Institut national de recherche et de sécurité, 30 rue Olivier-Noyer, 75680 Paris Cedex 14, France, July-Aug. 2004, No.642. 4p. Illus.
http://www.inrs.fr/inrs-pub/inrs01.nsf/inrs01_catalog_view/9ED407D90FAB171DC1256ECB004F3D55/$File/ed119.pdf [in French]

CIS 04-215 Riches D.
Health and Safety Executive
Preliminary investigation into the fall-arresting effectiveness of ladder safety hoops
Various legislative and guidance documents specify ladder safety hoops on fixed access ladders, and give the impression that the purpose of the hoops is to protect workers from fall risks. The aim of this investigation was to update the current state of understanding in regard to what ladder safety hoops actually are and what their intended purpose is, and to establish by preliminary testing whether or not they could provide any form of fall-arresting capability. Work involved a literature survey, a survey of fixed ladder manufacturers and users, an analysis of accident data and practical test measurements. The tests used a mannequin to simulate a worker falling off a caged ladder, and compared the results with those obtained on ladder-mounted fall arresters using the same test conditions. It is concluded that ladder-mounted fall arresters provide far better protection.
HSE Books, P.O. Box 1999, Sudbury, Suffolk CO10 2WA, United Kingdom, 2004. viii, 212p. Illus. 97 ref. Price: GBP 35.00. Downloadable version free of charge.
http://www.hse.gov.uk/research/rrpdf/rr258.pdf [in English]

2003

CIS 07-941
Health and Safety Executive
Safety in window cleaning using rope access techniques
Window cleaning increasingly involves the use of rope access which can cause accidents with severe injuries. These accidents may often due to the misunderstanding of the complexities of using this method. This information sheet sets out practical precautions to help window cleaners reduce risks to as low a level as possible, taking into account the needs of the job. Contents: choice of access method; general requirements for a safe system of work; management and planning; personnel involved; access equipment; control of working equipment; types of rope access methods; specific requirements for rope access operations; use of work equipment; rescue; first aid; relevant legislation.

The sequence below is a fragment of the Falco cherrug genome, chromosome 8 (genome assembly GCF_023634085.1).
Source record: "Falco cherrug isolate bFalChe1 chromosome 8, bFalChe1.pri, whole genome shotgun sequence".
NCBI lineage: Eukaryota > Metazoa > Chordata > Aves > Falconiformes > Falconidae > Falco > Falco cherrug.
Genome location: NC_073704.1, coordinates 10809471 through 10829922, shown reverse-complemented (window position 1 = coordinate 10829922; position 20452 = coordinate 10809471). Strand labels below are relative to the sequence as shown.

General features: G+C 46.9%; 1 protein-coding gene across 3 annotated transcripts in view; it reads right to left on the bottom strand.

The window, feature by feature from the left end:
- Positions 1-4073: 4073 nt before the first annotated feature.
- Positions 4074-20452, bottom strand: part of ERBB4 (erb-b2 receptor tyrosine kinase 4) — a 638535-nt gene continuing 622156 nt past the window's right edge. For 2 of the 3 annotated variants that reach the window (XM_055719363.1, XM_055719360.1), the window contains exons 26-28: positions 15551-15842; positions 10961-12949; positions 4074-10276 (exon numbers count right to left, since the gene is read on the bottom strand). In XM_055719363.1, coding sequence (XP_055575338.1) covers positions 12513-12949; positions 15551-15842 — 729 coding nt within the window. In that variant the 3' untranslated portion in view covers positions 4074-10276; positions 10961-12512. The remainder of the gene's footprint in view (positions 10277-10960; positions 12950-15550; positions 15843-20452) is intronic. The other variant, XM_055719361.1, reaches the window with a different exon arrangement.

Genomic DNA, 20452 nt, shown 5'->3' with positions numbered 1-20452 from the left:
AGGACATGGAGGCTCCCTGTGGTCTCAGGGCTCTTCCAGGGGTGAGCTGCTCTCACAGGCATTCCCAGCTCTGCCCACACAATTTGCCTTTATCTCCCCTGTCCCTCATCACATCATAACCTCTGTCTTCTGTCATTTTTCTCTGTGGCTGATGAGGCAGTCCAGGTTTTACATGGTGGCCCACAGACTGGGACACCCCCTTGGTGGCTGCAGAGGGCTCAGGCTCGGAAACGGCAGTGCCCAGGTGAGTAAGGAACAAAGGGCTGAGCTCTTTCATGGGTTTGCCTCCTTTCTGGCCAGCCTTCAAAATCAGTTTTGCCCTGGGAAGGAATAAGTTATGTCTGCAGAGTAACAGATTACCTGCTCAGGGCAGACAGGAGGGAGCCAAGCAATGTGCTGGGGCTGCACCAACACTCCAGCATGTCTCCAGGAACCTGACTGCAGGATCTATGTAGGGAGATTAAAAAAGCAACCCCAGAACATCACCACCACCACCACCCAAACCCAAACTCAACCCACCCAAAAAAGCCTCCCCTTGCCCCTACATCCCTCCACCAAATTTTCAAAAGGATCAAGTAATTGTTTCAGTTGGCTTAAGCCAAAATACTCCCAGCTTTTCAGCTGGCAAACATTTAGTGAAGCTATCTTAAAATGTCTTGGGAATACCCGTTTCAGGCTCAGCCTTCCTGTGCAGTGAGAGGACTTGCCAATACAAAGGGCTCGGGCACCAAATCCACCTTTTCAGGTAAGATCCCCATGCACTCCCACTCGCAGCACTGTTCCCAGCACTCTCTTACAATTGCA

HSE Books, P.O. Box 1999, Sudbury, Suffolk CO10 2WA, United Kingdom, Sep. 2003. 6p. 12 ref.
http://www.hse.gov.uk/pubns/misc612.pdf [in English]

CIS 03-1955 Chen Y.L.
Effectiveness of a new back belt in the maintenance of lumbar lordosis while sitting: A pilot study
With the expanding use of video display terminals, a high incidence of low back pain is reported among operators working at screens in sitting postures. This study describes a new design of back belt for use by operators working at screens in seated postures and compares the conditions of wearing this belt with those of no belt wearing. Nine subjects performed a data entry task while sitting at a desk during 60-min periods, during which the trunk and lumbosacral angles were observed. Results showed that there were significant differences in trunk angle and lumbar posture when wearing or not wearing the belt (with an average difference of -14.1° in lumbar lordosis and 16.9° in trunk angle) during the final 10-min stage of the task. The belt seemed to provide support for the back by the counter-supporting force from the knees. The results suggest that the belt may be useful in seated tasks because of its maintenance of lumbar lordosis and erect trunk.